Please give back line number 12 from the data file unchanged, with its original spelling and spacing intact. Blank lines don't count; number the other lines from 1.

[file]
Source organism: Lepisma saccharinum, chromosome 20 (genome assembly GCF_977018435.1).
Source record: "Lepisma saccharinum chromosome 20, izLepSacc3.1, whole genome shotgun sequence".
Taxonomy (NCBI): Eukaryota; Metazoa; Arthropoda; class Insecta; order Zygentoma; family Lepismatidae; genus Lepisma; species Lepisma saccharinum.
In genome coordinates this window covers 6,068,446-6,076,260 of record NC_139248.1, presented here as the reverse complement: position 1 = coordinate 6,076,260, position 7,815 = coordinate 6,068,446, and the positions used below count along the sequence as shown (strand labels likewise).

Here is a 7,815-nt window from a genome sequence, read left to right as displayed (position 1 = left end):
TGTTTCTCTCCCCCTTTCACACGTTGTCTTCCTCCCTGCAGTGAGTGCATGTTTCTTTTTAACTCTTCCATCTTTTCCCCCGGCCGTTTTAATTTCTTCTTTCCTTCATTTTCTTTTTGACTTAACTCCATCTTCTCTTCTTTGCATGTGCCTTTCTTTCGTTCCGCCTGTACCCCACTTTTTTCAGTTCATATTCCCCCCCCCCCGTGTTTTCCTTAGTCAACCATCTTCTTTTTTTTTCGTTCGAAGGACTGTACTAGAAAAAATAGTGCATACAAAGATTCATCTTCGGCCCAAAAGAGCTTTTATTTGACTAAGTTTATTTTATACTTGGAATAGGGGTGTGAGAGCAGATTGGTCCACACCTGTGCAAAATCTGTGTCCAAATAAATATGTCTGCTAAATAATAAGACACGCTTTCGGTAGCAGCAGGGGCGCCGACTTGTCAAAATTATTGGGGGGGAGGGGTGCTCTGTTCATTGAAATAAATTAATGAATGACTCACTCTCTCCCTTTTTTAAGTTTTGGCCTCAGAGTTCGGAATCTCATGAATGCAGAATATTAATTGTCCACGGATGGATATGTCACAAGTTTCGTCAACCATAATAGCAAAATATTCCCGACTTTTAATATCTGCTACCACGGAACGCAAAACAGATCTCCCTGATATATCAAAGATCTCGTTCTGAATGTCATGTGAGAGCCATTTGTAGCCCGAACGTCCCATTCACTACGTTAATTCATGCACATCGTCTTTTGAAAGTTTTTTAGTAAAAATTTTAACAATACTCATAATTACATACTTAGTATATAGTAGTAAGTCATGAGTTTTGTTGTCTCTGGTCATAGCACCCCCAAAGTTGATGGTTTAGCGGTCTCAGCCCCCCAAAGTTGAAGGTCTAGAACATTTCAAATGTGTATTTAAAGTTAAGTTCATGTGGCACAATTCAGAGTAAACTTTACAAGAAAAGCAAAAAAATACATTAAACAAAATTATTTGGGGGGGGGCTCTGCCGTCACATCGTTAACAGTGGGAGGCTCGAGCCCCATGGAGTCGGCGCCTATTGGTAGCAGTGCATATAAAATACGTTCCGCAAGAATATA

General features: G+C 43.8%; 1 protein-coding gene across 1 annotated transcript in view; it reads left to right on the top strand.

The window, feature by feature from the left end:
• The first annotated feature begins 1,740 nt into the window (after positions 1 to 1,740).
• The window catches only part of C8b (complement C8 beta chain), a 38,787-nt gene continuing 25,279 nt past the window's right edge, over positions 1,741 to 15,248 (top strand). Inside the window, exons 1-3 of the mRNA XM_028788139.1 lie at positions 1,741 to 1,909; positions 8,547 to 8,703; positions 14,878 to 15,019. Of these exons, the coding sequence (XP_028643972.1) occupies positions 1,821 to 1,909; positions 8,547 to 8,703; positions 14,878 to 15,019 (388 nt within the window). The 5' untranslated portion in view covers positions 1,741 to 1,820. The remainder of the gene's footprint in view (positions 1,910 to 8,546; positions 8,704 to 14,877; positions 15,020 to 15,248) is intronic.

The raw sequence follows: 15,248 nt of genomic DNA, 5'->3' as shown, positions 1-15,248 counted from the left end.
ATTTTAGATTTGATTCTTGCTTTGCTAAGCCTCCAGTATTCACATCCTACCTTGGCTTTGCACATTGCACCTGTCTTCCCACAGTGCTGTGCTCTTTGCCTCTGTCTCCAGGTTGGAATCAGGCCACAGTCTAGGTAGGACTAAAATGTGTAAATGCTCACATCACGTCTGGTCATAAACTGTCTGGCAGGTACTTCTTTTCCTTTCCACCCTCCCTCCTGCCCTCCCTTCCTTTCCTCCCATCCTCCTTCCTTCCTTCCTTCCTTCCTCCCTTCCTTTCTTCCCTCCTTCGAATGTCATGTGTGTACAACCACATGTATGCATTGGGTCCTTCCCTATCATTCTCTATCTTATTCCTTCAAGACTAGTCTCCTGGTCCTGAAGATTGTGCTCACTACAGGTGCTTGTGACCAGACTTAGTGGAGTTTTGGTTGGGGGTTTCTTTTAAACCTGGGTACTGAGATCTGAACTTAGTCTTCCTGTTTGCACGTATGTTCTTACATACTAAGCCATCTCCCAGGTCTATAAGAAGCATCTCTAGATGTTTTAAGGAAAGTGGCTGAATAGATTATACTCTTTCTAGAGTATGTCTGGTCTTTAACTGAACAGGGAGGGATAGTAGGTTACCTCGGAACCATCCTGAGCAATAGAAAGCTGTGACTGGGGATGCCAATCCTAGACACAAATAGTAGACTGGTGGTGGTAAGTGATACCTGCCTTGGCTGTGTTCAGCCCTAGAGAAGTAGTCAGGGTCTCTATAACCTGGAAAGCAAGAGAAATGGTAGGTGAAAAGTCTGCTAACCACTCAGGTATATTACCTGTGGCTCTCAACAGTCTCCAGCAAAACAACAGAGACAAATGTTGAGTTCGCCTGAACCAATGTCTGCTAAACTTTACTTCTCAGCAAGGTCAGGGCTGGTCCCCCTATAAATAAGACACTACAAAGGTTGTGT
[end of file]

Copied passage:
ATTTTAGATTTGATTCTTGCTTTGCTAAGCCTCCAGTATTCACATCCTACCTTGGCTTTGCACATTGCACCTGTCTTCCCACAGTGCTGTGCTCTTTGCCTCTGTCTCCAGGTTGGAATCAGGCCACAGTCTAGGTAGGACTAAAATGTGTAAATGCTCACATCACGTCTGGTCATAAACTGTCTGGCAGGTACTTCTTTTCCTTTCCACCCTCCCTCCTGCCCTCCCTTCCTTTCCTCCCATCCTCCTTCCTTCCTTCCTTCCTTCCTCCCTTCCTTTCTTCCCTCCTTCGAATGTCATGTGTGTACAACCACATGTATGCATTGGGTCCTTCCCTATCATTCTCTATCTTATTCCTTCAAGACTAGTCTCCTGGTCCTGAAGATTGTGCTCACTACAGGTGCTTGTGACCAGACTTAGTGGAGTTTTGGTTGGGGGTTTCTTTTAAACCTGGGTACTGAGATCTGAACTTAGTCTTCCTGTTTGCACGTATGTTCTTACATACTAAGCCATCTCCCAGGTCTATAAGAAGCATCTCTAGATGTTTTAAGGAAAGTGGCTGAATAGATTATACTCTTTCTAGAGTATGTCTGGTCTTTAACTGAACAGGGAGGGATAGTAGGTTACCTCGGAACCATCCTGAGCAATAGAAAGCTGTGACTGGGGATGCCAATCCTAGACACAAATAGTAGACTGGTGGTGGTAAGTGATACCTGCCTTGGCTGTGTTCAGCCCTAGAGAAGTAGTCAGGGTCTCTATAACCTGGAAAGCAAGAGAAATGGTAGGTGAAAAGTCTGCTAACCACTCAGGTATATTACCTGTGGCTCTCAACAGTCTCCAGCAAAACAACAGAGACAAATGTTGAGTTCGCCTGAACCAATGTCTGCTAAACTTTACTTCTCAGCAAGGTCAGGGCTGGTCCCCCTATAAATAAGACACTACAAAGGTTGTGT